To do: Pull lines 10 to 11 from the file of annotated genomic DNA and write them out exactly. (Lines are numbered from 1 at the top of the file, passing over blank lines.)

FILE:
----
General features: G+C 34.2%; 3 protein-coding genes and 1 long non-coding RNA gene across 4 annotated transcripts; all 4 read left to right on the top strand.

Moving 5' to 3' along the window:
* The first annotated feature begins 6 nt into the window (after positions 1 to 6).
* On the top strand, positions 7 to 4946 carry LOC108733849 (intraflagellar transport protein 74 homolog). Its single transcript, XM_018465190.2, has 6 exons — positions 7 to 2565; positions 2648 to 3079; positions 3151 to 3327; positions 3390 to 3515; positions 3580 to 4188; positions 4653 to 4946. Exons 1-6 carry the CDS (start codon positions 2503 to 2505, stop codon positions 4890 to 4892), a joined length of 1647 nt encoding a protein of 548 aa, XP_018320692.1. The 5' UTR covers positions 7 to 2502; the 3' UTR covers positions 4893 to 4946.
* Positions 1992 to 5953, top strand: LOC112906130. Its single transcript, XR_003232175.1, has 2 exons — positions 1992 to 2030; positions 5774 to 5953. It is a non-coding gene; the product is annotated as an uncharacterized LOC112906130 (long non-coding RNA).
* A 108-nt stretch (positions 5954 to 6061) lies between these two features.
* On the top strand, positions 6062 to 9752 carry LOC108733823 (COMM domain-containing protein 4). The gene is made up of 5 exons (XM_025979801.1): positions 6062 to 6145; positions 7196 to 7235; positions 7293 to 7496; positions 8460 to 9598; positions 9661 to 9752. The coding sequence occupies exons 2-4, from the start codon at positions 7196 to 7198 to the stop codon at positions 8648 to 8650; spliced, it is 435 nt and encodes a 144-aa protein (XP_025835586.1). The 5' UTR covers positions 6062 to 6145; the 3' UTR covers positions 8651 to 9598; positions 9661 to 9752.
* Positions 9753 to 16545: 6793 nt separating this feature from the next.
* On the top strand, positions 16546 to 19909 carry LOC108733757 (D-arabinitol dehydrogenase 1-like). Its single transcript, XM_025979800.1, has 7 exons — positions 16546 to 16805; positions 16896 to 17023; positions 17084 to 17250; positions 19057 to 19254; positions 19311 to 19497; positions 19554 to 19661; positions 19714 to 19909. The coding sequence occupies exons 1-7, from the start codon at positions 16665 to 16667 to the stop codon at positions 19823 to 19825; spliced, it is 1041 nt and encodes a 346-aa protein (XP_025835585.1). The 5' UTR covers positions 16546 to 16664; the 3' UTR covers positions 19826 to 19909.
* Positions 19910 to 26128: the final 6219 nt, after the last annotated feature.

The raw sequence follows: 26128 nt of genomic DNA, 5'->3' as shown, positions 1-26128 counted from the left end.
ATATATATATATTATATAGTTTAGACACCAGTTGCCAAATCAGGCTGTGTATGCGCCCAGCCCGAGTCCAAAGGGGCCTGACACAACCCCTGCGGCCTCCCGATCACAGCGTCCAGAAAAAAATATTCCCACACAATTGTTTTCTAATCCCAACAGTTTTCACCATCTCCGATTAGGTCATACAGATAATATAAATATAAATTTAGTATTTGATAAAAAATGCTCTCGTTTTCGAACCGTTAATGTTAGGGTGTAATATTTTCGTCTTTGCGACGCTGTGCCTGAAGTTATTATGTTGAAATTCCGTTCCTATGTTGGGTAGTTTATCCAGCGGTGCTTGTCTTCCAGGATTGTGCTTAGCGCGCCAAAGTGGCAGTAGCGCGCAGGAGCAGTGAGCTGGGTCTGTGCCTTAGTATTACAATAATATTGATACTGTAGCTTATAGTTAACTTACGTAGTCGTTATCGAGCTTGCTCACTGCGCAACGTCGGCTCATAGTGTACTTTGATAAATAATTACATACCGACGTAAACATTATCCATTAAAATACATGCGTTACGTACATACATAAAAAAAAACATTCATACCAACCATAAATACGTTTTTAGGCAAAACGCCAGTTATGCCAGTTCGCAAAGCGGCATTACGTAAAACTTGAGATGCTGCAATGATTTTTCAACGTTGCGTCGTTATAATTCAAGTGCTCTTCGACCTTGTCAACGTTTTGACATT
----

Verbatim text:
* Positions 19910 to 26128: the final 6219 nt, after the last annotated feature.

The raw sequence follows: 26128 nt of genomic DNA, 5'->3' as shown, positions 1-26128 counted from the left end.